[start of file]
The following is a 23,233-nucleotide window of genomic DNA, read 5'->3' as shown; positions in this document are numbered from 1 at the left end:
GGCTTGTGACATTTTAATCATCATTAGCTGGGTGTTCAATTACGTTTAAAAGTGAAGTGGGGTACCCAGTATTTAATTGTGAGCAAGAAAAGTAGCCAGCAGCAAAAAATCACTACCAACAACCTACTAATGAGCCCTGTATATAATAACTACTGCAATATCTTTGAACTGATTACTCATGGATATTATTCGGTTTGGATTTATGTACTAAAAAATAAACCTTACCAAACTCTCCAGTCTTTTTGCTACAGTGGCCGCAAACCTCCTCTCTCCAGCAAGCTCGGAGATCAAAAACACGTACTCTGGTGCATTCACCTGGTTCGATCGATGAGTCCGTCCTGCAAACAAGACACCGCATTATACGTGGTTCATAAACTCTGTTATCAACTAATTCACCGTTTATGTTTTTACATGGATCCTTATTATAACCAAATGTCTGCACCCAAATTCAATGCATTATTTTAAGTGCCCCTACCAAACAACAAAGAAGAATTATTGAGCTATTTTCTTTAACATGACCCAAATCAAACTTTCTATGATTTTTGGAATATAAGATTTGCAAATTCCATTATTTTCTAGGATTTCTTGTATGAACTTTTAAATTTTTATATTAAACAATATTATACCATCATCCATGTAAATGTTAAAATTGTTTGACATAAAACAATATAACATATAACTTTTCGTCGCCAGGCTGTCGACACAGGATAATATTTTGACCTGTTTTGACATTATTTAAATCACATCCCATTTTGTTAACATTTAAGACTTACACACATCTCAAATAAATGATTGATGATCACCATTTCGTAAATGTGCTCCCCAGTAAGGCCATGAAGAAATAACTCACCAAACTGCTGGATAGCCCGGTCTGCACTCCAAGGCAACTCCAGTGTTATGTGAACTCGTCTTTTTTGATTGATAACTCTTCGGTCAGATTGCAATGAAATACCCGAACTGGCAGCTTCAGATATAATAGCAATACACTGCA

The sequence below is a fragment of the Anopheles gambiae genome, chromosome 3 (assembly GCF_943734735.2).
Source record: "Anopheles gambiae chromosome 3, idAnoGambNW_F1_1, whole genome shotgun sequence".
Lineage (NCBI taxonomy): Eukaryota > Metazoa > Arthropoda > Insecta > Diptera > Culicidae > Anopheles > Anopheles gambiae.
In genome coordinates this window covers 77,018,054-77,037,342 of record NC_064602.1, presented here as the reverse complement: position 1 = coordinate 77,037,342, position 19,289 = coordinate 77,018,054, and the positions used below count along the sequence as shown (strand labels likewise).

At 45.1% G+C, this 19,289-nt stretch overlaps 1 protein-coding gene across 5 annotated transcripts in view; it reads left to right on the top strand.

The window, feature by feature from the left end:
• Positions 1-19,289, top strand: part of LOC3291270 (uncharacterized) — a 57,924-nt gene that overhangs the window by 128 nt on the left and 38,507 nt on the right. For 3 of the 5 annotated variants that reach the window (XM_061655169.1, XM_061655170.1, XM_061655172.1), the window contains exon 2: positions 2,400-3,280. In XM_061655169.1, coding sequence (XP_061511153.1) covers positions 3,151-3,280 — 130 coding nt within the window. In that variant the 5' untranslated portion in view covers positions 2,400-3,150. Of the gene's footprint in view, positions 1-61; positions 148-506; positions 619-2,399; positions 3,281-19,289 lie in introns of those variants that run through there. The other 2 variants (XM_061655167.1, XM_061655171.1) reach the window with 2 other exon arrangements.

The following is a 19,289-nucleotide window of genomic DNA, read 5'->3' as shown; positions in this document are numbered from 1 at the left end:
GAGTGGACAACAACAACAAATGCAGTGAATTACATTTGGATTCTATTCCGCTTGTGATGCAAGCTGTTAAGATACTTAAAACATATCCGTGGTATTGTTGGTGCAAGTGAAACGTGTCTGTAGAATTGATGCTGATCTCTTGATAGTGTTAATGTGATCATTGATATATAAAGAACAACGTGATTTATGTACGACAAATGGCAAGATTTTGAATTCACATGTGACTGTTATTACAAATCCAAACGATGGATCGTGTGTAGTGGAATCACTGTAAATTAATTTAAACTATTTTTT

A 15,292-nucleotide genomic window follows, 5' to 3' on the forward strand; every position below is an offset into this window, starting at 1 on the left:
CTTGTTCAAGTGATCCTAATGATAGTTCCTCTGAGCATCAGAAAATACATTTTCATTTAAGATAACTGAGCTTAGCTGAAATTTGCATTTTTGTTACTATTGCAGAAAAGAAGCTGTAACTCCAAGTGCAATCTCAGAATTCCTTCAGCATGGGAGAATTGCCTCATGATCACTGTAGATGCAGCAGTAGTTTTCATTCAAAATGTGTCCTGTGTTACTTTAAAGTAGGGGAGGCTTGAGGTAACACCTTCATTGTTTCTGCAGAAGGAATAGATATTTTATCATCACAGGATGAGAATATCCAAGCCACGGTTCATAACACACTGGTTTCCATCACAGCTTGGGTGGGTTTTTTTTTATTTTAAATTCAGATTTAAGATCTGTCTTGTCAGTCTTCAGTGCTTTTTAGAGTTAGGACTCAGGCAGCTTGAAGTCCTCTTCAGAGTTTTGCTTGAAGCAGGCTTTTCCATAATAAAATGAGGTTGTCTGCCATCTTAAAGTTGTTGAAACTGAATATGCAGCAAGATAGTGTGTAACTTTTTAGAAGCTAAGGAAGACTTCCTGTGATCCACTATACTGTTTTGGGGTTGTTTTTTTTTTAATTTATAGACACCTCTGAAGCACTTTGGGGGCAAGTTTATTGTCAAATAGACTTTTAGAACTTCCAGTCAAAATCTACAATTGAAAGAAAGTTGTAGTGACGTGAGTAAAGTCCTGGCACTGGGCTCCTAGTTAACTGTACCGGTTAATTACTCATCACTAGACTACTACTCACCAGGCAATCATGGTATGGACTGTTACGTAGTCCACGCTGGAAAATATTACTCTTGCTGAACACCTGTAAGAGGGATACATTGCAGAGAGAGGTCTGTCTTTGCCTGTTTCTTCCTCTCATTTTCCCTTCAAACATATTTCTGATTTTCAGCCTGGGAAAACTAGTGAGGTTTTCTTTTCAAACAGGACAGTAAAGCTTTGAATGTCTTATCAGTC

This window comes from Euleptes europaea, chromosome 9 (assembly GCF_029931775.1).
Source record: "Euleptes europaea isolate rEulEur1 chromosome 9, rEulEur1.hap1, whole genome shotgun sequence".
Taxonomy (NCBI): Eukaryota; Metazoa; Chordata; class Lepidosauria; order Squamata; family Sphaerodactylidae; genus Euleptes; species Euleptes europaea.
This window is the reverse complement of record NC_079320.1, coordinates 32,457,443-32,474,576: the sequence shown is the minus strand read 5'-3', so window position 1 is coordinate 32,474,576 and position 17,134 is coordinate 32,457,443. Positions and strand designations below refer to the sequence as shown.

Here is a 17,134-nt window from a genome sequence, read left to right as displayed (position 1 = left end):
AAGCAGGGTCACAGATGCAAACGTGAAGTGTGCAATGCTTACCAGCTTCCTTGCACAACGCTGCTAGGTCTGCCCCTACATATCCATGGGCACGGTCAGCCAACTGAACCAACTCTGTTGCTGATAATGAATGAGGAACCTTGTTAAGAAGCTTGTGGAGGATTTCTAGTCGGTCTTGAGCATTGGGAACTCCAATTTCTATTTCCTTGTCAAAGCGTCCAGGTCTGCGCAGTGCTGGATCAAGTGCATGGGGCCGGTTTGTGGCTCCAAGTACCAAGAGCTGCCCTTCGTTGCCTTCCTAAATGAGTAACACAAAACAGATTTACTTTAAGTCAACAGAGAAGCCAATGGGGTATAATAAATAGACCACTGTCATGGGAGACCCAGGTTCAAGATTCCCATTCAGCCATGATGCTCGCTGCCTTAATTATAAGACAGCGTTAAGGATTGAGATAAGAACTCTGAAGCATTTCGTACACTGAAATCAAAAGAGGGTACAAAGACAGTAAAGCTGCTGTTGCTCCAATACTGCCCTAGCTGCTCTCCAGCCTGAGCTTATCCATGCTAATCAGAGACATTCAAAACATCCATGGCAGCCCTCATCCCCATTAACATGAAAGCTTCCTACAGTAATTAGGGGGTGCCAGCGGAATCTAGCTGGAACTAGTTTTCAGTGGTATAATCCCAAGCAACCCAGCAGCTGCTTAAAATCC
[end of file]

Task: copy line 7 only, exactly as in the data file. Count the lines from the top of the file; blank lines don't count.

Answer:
At 45.1% G+C, this 19,289-nt stretch overlaps 1 protein-coding gene across 5 annotated transcripts in view; it reads left to right on the top strand.